Teaching Meteorology Instrumentation

Teaching Meteorology Instrumentation

In the Spring 2022 semester my colleague from GeoCarb, Elizabeth Spicer, and I escaped the lab and went teaching meteorology instrumentation. Each year, the OU METR 3613 Meteorological Measurement Systems class hosts a workshop. On that day, the students leave the classroom setting to meet with subject experts. Members of research groups at the OU National Weather Center demonstrate their equipment. On that day, Elizabeth and I demonstrated two projects. The first was the Bruker EM-27/Sun we use for total column atmospheric measurements plus all of the meteorological instruments that accompany it. The second was the sensor array from my dissertation project.

A class of students look on as Wes instructs them about instrument theory while his colleague Elizabeth Spicer looks on in the parking lot outside the National Weather Center in Norman, OK. They are teaching meteorology instrumentation for the OU course.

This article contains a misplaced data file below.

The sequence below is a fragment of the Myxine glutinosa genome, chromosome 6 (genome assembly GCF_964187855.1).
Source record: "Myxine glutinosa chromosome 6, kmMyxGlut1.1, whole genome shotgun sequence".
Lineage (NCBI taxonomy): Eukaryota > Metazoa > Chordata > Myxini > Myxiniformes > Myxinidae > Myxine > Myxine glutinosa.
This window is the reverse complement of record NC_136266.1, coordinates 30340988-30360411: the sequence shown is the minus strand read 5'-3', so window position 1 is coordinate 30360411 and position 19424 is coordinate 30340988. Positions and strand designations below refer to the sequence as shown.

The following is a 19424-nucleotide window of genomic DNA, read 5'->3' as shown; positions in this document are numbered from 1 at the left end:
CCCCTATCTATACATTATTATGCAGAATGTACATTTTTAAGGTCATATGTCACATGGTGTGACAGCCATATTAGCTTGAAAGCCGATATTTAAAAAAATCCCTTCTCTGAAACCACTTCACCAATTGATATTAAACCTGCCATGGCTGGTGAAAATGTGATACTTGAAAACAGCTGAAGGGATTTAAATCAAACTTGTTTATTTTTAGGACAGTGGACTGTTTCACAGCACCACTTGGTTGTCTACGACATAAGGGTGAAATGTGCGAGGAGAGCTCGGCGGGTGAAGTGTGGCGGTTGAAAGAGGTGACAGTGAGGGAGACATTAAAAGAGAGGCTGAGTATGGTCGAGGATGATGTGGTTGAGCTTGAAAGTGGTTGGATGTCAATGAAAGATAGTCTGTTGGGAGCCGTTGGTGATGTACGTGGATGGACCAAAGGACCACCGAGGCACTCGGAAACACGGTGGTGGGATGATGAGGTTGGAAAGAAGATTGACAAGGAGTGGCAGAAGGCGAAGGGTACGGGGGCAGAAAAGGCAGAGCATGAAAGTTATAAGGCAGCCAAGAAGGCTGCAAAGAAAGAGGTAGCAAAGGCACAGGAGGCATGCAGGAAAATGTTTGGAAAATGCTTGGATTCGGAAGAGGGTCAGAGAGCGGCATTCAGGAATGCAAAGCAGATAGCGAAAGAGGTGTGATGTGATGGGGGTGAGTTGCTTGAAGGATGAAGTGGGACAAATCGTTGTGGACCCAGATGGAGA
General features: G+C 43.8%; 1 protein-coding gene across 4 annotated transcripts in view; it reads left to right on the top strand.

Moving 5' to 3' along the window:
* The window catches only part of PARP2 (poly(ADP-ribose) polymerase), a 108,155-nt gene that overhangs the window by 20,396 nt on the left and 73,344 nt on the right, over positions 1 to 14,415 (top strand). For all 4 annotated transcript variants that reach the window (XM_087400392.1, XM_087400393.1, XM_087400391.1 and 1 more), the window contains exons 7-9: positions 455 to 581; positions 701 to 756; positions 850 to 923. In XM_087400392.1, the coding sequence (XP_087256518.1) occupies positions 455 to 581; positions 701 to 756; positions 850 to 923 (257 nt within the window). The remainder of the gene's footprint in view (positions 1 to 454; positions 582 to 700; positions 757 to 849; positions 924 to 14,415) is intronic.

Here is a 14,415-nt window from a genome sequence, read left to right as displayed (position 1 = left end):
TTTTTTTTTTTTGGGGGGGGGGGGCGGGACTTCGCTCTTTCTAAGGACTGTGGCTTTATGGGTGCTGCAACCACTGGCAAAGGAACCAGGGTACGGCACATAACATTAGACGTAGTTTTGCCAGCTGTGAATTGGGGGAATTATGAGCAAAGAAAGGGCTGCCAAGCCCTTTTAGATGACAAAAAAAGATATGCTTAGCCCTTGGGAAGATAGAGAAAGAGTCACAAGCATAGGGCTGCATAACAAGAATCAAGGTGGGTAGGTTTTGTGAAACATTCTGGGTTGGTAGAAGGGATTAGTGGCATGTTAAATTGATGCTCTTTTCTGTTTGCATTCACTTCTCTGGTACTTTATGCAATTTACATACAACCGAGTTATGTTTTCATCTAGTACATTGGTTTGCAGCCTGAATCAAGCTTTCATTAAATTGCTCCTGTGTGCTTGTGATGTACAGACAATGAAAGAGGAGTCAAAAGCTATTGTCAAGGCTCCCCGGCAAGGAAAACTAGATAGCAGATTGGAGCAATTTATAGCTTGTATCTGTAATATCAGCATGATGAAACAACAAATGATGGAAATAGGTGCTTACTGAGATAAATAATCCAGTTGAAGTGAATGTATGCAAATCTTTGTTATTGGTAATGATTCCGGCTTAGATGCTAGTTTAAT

How the Demo Worked

Elizabeth and I took our equipment to the parking lot near the National Weather Center. There, we set up our gear like vendors at a swap meet. One one table was the EM-27/Sun and another table the sensor array. The secondary instrumentation for the EM-27/Sun was set up atop my car. The weather station part can be seen mounted on the mast in the image below. Other groups set up their own equipment including the National Severe Storms Lab stormchaser truck and Mesonet. The class then cycled to individual stations to hear the demo.

I really enjoyed teaching meteorology instrumentation, because I was able to bring something unexpected. Most of the students there learn about the usual meteorology tools, but using those tools in conjunction with chemical concentration sensors is new to them. It gives them the opportunity to see the “how” and “why” instruments are used elsewhere. Of course, I love any opportunity to teach labs. I put on my stage presence and directly interact with the students. Since the students already have some instrument knowledge by that time in the semester, I ask them questions. “What is this instrument?” “How am I using it?” “Why do I want this instrument AND this other instrument?”

Wesley T. Honeycutt, the author, points at a tall instrument mast next to a Subaru in a parking lot. His colleague Elizabeth Spicer stands nearby. They are teaching meteorology instrumentation with pieces of equipment they use in their research. A student looks on.